The 4 Rules of Writing on the Road

Ah, vacation.  That dreamy time when time slows to a crawl and you can leisurely sit back and create the world’s next great bestselling novel.  The muses love a brain at rest and the thoughts flow like water on the page, sheer poetry with every phrase.

Then you wake up.  There’s a seatbelt crease in your face, something sticky on your notebook, and shrill kid screams filling the air.  The inspiration that was certain to arrive is instead splattered like a bug on the window, forever lost in a blur of freeway and noise.  The daydream of having hours at a time during the long drive to finally work on that manuscript, gone.  What happened?

Reality – cold hard reality.  The fantasy of taking your writing with you on the road is far from the truth.  Especially if you are traveling with young kids.

I’ve come up with a few guidelines to help those in a similar situation cope:

  1. Be realistic! Working in a noisy moving vehicle is about as pleasant as stubbing your toe.  Even if you are not prone to motion sickness, spending significant time writing with your head down is not a good idea.  Know that fellow passengers, noise,  motion, and the landscape whizzing by are all very distracting.  At your destination you might find a few quiet hours here and there to work, but don’t count on it.  Fatigue from travel and fun, not to mention sharing living space will make it really hard to focus.  So, what do you do?
  2. Prioritize. Although your list of  “to do’s” might include writing a bunch of blog posts, adding a few chapters to the manuscript, finding new blogs to befriend, and reading those novels that you brought; you won’t be able to do all of it.  At least you won’t if you travel like my family.  If you’re vacationing alone and all you have planned is sitting in your cabana on the beach, fountain pen in hand, then you are reading the wrong post.  Identify which things must be done and don’t sweat the rest.
  3. Compromise.  You might have a set of goals that you would like to maintain during the trip; like a certain number of words written or a certain number of posts generated.  For the trip you are allowed to redefine or recreate those goals.  The only thing I knew I had to do was get out my regular posts, had I been more organized I would have written them before leaving.  Instead, I chose to let my wonderful blogging friends do the work for me and reblogged posts that I found interesting.
  4. Reward yourself. Writing on the road is a challenge.  It might be tempting to spend every free moment working, but remember that this is your vacation.  You deserve to indulge a bit as well.  Bring that juicy novel that you’ve been waiting to read, load up your audio device with some great music and podcasts, and be sure to spend time with your feet up!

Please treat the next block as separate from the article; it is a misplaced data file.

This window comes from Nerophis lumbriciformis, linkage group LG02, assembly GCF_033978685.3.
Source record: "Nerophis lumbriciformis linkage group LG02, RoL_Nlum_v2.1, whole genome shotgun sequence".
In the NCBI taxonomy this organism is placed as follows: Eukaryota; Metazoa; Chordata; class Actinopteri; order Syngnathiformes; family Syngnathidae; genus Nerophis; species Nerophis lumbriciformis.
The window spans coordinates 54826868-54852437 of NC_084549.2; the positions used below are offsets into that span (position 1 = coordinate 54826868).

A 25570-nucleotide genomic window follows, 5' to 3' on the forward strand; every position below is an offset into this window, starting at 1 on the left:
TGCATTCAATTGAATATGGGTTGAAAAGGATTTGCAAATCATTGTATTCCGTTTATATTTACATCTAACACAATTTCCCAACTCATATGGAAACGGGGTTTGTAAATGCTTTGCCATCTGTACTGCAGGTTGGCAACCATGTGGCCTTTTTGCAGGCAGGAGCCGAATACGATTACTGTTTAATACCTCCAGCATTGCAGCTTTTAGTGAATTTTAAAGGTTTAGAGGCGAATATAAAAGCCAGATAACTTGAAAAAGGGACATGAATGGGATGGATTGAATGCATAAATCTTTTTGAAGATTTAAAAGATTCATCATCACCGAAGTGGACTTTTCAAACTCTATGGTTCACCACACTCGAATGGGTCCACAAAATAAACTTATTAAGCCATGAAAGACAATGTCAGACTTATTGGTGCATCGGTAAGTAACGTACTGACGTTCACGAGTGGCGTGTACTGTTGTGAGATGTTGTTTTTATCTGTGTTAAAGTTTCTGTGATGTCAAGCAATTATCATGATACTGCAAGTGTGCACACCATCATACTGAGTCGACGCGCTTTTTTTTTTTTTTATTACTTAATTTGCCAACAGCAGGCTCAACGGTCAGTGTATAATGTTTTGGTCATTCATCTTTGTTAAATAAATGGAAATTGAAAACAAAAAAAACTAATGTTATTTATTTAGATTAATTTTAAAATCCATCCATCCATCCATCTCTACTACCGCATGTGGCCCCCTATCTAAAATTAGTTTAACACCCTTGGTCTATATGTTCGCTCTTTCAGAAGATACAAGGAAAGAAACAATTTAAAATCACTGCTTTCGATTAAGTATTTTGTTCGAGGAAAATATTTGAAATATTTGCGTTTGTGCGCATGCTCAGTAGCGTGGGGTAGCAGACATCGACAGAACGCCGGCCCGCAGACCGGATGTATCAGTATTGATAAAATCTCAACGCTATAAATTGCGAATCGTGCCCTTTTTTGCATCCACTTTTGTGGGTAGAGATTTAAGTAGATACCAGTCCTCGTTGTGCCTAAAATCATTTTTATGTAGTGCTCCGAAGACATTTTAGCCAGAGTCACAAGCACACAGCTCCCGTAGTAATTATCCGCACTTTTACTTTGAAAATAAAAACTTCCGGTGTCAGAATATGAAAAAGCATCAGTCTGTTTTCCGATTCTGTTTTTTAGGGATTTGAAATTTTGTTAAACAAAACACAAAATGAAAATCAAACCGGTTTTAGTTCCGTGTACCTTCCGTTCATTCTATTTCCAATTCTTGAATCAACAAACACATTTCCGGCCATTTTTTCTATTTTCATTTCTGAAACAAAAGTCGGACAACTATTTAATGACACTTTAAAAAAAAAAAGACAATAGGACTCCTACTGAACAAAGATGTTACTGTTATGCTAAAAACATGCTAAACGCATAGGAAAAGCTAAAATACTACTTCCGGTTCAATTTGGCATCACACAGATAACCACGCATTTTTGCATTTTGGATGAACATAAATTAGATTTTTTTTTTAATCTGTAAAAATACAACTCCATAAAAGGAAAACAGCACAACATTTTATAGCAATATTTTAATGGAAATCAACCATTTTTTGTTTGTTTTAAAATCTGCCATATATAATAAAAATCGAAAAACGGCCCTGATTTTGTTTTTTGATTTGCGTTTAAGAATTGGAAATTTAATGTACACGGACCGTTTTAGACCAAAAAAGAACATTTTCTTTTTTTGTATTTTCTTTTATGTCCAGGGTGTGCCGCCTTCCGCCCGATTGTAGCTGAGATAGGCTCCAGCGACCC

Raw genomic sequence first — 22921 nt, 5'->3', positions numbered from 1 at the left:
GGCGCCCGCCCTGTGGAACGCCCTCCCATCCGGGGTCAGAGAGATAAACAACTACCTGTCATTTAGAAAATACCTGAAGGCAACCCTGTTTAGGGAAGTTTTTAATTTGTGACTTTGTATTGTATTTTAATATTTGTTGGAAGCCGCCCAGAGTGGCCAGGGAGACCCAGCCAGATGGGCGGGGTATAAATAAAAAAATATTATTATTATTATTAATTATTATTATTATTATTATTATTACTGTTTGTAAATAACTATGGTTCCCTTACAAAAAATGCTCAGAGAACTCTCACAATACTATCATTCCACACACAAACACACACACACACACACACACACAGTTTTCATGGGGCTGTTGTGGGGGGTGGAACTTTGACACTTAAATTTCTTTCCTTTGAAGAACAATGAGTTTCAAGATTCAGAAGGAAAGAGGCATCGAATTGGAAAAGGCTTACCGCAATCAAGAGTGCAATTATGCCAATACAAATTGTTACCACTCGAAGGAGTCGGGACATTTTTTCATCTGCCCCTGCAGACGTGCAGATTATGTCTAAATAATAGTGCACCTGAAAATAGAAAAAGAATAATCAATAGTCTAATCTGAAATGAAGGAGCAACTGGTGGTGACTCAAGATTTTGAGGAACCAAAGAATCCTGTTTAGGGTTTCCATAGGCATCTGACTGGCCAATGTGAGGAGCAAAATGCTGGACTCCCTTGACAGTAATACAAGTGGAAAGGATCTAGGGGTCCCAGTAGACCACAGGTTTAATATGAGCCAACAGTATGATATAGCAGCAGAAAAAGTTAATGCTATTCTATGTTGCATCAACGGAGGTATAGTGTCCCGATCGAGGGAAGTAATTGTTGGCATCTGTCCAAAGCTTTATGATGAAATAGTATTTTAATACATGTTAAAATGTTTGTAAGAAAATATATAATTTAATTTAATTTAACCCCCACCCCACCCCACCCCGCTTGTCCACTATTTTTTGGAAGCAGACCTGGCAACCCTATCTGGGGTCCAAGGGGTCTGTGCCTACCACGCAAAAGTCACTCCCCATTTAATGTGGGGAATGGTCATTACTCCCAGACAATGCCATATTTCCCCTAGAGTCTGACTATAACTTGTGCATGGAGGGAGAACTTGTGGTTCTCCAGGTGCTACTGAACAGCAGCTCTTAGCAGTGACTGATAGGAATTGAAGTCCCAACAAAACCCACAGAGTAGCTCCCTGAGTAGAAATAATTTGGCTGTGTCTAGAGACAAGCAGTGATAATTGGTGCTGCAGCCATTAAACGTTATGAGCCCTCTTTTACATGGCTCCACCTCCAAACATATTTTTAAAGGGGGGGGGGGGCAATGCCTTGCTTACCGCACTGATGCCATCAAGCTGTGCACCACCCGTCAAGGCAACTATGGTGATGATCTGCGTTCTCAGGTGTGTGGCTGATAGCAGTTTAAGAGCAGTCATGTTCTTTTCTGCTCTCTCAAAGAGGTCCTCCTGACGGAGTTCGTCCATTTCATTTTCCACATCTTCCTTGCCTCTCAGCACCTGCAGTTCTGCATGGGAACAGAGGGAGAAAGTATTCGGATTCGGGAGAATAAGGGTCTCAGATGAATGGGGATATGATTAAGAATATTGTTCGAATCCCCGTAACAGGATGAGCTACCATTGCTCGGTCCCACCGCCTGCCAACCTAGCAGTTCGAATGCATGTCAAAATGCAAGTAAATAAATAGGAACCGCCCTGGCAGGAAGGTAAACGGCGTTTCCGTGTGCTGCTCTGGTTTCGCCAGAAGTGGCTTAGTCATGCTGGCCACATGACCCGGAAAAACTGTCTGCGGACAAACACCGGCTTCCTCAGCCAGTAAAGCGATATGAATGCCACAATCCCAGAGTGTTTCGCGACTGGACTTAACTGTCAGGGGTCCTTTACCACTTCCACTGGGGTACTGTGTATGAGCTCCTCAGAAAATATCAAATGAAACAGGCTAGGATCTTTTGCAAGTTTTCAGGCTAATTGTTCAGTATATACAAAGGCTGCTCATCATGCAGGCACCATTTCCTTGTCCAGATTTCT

Happy Writing!

About Jodi

Jodi L. Milner is a writer, mandala enthusiast, and educator. Her epic fantasy novel, Stonebearer’s Betrayal, was published in November 2018 and rereleased in Jan 2020. She has been published in several anthologies. When not writing, she can be found folding children and feeding the laundry, occasionally in that order.
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11 Responses to The 4 Rules of Writing on the Road

  1. jenniferneri says:

    i had to read this after the teaser came to my inbox – wanted to see if it could apply to my everyday life – totally does, especially the part about working in constant noise (2 young kids plus a baby!). something to remember your 4 points – thanks!

    • tsuchigari says:

      As I was finishing I had the same thought! There really isn’t that much difference between being at home and running errands and being out on a trip and doing activities.

  2. nrhatch says:

    Lovely post, Jo!

    Especially enjoyed: “There’s a seatbelt crease in your face, something sticky on your notebook, and shrill kid screams filling the air.”

    I bring a journal on vacation with me, so that I can save ideas to flesh out later.

    That’s it.

    I leave the rest behind while vacationing away from my keyboard.

  3. oldancestor says:

    You didn’t REALLY think you were going to get any writing done under those circumstances, did you?

    See, nrhatch. This is why I can’t be an optimist like you. Since I “know” my plans won’t work out, I’m much less disappointed when everything goes to hell. Being a pessimist is a psychological self-defense mechanism.

    Tsuchigari, one idea for getting a bit of writing done as a parent: Sometimes I take my laptop in my son’s bedroom when I put him to bed. He’s quiet as a mouse knowing Dad is sitting there typing away by nightlight (much more so than if I put him to bed and went to write somewhere else). Pretty soon he falls asleep, and I get a couple of pages written.

    • nrhatch says:

      Well, let’s call you a pessimistic opportunist . . . that’s quite a trick you’ve developed while putting your son to bed. : )

      Plus, you can meditate to his slow and easy breathing and he enters the Land of Nod.

    • tsuchigari says:

      A part of me was really hoping that I would be able to sneak in a few more hours, the other part of me sat back and laughed at the first for being a silly. My darling son won’t settle down if I hang around or I would definitely try writing in his room. Now that school is starting that will buy me a few more hours to work on Mr. Manuscript during the week.

  4. Lua says:

    I’m on the road right now and trying to write- not an easy job! 🙂 I think being realistic is very important- I’m not expecting to return home with a novel.
    Great tips Jodi and great timing hehe

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